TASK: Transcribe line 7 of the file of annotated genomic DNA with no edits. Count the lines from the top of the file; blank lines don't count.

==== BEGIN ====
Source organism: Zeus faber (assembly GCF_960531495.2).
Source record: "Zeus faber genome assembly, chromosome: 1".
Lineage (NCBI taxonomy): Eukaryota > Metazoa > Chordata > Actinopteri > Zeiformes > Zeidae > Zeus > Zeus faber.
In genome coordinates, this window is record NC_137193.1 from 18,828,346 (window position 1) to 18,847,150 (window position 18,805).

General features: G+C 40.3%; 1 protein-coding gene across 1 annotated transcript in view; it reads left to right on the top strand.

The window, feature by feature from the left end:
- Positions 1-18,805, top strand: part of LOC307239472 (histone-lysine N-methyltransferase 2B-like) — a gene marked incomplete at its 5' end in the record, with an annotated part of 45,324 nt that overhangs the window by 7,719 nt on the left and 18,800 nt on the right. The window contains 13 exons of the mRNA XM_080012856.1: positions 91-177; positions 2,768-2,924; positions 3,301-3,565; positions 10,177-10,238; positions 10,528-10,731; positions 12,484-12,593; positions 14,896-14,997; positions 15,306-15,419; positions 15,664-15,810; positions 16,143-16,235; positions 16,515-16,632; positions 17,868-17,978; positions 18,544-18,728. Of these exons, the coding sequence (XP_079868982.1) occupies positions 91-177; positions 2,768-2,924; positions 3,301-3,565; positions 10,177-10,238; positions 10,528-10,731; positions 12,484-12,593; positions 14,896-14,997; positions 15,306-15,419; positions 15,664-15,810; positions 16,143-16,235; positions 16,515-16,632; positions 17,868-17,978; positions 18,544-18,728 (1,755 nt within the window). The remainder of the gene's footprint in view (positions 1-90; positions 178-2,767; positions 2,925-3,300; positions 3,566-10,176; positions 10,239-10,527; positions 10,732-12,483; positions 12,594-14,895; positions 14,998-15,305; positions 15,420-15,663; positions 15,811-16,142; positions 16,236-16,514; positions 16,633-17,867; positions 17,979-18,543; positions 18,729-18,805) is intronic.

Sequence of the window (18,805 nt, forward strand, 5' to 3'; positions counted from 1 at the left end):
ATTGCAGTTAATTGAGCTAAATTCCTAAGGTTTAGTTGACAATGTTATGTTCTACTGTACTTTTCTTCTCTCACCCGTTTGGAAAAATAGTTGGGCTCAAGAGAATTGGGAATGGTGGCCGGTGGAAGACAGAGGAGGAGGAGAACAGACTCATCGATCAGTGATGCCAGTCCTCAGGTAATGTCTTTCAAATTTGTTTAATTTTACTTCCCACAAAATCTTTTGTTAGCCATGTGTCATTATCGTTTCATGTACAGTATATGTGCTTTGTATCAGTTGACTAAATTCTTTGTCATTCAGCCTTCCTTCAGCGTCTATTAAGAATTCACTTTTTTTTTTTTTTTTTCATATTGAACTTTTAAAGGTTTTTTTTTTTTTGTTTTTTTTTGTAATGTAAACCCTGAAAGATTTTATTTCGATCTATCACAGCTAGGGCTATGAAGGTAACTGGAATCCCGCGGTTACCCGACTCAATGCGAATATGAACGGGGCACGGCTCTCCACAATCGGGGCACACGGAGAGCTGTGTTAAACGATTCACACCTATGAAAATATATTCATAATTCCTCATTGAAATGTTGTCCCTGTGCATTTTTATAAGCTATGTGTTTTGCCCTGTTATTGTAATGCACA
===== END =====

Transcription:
- Positions 1-18,805, top strand: part of LOC307239472 (histone-lysine N-methyltransferase 2B-like) — a gene marked incomplete at its 5' end in the record, with an annotated part of 45,324 nt that overhangs the window by 7,719 nt on the left and 18,800 nt on the right. The window contains 13 exons of the mRNA XM_080012856.1: positions 91-177; positions 2,768-2,924; positions 3,301-3,565; positions 10,177-10,238; positions 10,528-10,731; positions 12,484-12,593; positions 14,896-14,997; positions 15,306-15,419; positions 15,664-15,810; positions 16,143-16,235; positions 16,515-16,632; positions 17,868-17,978; positions 18,544-18,728. Of these exons, the coding sequence (XP_079868982.1) occupies positions 91-177; positions 2,768-2,924; positions 3,301-3,565; positions 10,177-10,238; positions 10,528-10,731; positions 12,484-12,593; positions 14,896-14,997; positions 15,306-15,419; positions 15,664-15,810; positions 16,143-16,235; positions 16,515-16,632; positions 17,868-17,978; positions 18,544-18,728 (1,755 nt within the window). The remainder of the gene's footprint in view (positions 1-90; positions 178-2,767; positions 2,925-3,300; positions 3,566-10,176; positions 10,239-10,527; positions 10,732-12,483; positions 12,594-14,895; positions 14,998-15,305; positions 15,420-15,663; positions 15,811-16,142; positions 16,236-16,514; positions 16,633-17,867; positions 17,979-18,543; positions 18,729-18,805) is intronic.